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Is Canadian Immigration too high? A Labour Market and Productivity Perspective

Author

Listed:
  • Grady, Patrick

Abstract

This paper presents some of the economic considerations that should underlie Canadian immigration policy from the point of view of an economist. It then reviews the available data on the performance of recent immigrants against this backdrop. It also offers some observations on the changes in the Immigration and Refugee Protection Act contained in Bill C-50, the Budget Implementation Act, 2008. Finally, it concludes with some suggestions for the conduct of an immigration policy that would be based more on Canada’s economic interests and that would establish a lower annual target for immigration more consistent with Canada’s absorptive capacity.

Suggested Citation

  • Grady, Patrick, 2008. "Is Canadian Immigration too high? A Labour Market and Productivity Perspective," MPRA Paper 25221, University Library of Munich, Germany.
  • Handle: RePEc:pra:mprapa:25221
    as

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    File URL: https://mpra.ub.uni-muenchen.de/25221/1/MPRA_paper_25221.pdf
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    References listed on IDEAS

    as
    1. David Card, 2005. "Is the New Immigration Really so Bad?," Economic Journal, Royal Economic Society, vol. 115(507), pages 300-323, November.
    2. Picot, Garnett & Sweetman, Arthur, 2005. "The Deteriorating Economic Welfare of Immigrants and Possible Causes: Update 2005," Analytical Studies Branch Research Paper Series 2005262e, Statistics Canada, Analytical Studies Branch.
    3. Someshwar Rao & Jianmin Tang & Weimin Wang, 2003. "Canada's Recent Productivity Record and Capital Accumulation," International Productivity Monitor, Centre for the Study of Living Standards, vol. 7, pages 24-38, Fall.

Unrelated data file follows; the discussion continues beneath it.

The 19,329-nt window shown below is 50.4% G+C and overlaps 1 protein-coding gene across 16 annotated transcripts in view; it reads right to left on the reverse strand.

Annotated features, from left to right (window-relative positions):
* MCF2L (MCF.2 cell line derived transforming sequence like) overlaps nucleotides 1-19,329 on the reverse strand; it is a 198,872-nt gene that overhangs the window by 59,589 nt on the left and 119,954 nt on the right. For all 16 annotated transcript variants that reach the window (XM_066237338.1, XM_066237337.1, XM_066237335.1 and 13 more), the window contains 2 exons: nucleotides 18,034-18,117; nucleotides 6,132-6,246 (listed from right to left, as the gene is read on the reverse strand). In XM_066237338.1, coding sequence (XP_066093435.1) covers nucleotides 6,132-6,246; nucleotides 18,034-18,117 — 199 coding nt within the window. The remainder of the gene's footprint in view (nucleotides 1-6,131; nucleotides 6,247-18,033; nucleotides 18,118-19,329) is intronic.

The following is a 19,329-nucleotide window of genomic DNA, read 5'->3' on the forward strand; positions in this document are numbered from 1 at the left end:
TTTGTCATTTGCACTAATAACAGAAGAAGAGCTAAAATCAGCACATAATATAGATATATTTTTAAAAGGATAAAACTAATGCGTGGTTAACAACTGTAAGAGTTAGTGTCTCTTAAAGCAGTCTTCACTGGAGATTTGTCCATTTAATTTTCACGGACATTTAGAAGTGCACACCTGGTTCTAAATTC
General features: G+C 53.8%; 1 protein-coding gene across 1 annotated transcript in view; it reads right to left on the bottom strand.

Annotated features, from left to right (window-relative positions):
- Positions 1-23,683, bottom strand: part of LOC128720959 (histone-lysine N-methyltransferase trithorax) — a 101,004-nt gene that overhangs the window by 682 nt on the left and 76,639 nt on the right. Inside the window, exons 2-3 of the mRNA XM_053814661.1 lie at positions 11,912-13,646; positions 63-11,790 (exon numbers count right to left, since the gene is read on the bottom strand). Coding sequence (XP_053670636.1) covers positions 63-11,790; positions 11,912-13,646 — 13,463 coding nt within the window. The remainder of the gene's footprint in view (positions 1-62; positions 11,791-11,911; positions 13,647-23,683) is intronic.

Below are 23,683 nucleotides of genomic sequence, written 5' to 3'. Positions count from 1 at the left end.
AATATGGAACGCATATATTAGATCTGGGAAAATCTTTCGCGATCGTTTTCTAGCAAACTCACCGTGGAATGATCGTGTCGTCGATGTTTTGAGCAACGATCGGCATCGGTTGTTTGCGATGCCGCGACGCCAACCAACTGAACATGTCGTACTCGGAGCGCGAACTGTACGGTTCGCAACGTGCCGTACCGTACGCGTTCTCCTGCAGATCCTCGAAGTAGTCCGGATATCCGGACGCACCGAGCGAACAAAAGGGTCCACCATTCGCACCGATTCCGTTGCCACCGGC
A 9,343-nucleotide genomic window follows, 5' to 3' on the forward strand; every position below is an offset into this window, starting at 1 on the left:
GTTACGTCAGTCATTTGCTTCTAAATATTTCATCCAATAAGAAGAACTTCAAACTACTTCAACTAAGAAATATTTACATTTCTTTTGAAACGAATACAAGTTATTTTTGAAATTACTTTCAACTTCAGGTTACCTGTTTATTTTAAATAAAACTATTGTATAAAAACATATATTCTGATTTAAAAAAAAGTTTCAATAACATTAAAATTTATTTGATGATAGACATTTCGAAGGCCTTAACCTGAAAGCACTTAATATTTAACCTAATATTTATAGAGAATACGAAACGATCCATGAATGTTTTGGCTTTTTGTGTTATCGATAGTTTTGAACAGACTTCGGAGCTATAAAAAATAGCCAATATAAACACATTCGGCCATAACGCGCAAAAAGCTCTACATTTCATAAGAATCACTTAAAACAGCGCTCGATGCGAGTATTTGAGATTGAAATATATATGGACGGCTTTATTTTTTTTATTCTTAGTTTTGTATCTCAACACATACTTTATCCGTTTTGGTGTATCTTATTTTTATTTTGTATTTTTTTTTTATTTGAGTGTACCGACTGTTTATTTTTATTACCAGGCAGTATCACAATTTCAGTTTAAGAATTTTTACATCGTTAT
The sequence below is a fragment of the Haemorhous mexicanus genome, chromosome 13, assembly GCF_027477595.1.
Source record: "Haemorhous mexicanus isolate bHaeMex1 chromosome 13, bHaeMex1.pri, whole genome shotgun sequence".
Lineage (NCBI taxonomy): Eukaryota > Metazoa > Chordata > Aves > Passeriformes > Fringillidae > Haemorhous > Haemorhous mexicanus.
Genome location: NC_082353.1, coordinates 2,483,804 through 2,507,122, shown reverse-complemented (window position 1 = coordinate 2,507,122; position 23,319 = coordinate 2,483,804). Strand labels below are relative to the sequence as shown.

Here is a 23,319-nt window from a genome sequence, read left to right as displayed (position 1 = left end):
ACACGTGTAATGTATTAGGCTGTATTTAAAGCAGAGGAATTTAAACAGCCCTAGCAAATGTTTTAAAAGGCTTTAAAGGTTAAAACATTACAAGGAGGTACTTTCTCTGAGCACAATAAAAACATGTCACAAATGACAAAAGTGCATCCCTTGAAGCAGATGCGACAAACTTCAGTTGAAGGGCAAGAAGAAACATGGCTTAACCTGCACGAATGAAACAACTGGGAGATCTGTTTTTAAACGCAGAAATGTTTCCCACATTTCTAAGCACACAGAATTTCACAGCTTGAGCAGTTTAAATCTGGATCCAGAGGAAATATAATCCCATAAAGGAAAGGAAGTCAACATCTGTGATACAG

4. George J. Borjas, 2003. "The Labor Demand Curve is Downward Sloping: Reexamining the Impact of Immigration on the Labor Market," NBER Working Papers 9755, National Bureau of Economic Research, Inc.
    5. Joseph Schaafsma & Arthur Sweetman, 2001. "Immigrant earnings: age at immigration matters," Canadian Journal of Economics, Canadian Economics Association, vol. 34(4), pages 1066-1099, November.
    6. Coulombe, Simon & Hou, Feng & Picot, Garnett, 2007. "Chronic Low Income and Low-income Dynamics Among Recent Immigrants," Analytical Studies Branch Research Paper Series 2007294e, Statistics Canada, Analytical Studies Branch.
    7. Hou, Feng & Picot, Garnett, 2003. "The Rise in Low-income Rates Among Immigrants in Canada," Analytical Studies Branch Research Paper Series 2003198e, Statistics Canada, Analytical Studies Branch.
    8. Abdurrahman Aydemir & George J. Borjas, 2006. "A Comparative Analysis of the Labor Market Impact of International Migration: Canada, Mexico, and the United States," NBER Working Papers 12327, National Bureau of Economic Research, Inc.
    9. George J. Borjas, 2003. "The Labor Demand Curve is Downward Sloping: Reexamining the Impact of Immigration on the Labor Market," The Quarterly Journal of Economics, Oxford University Press, vol. 118(4), pages 1335-1374.
    Full references (including those not matched with items on IDEAS)

    More about this item

    Keywords

    Canadian immigration; labour market performance of recent immigrants;

    JEL classification:

    • J31 - Labor and Demographic Economics - - Wages, Compensation, and Labor Costs - - - Wage Level and Structure; Wage Differentials
    • J61 - Labor and Demographic Economics - - Mobility, Unemployment, Vacancies, and Immigrant Workers - - - Geographic Labor Mobility; Immigrant Workers

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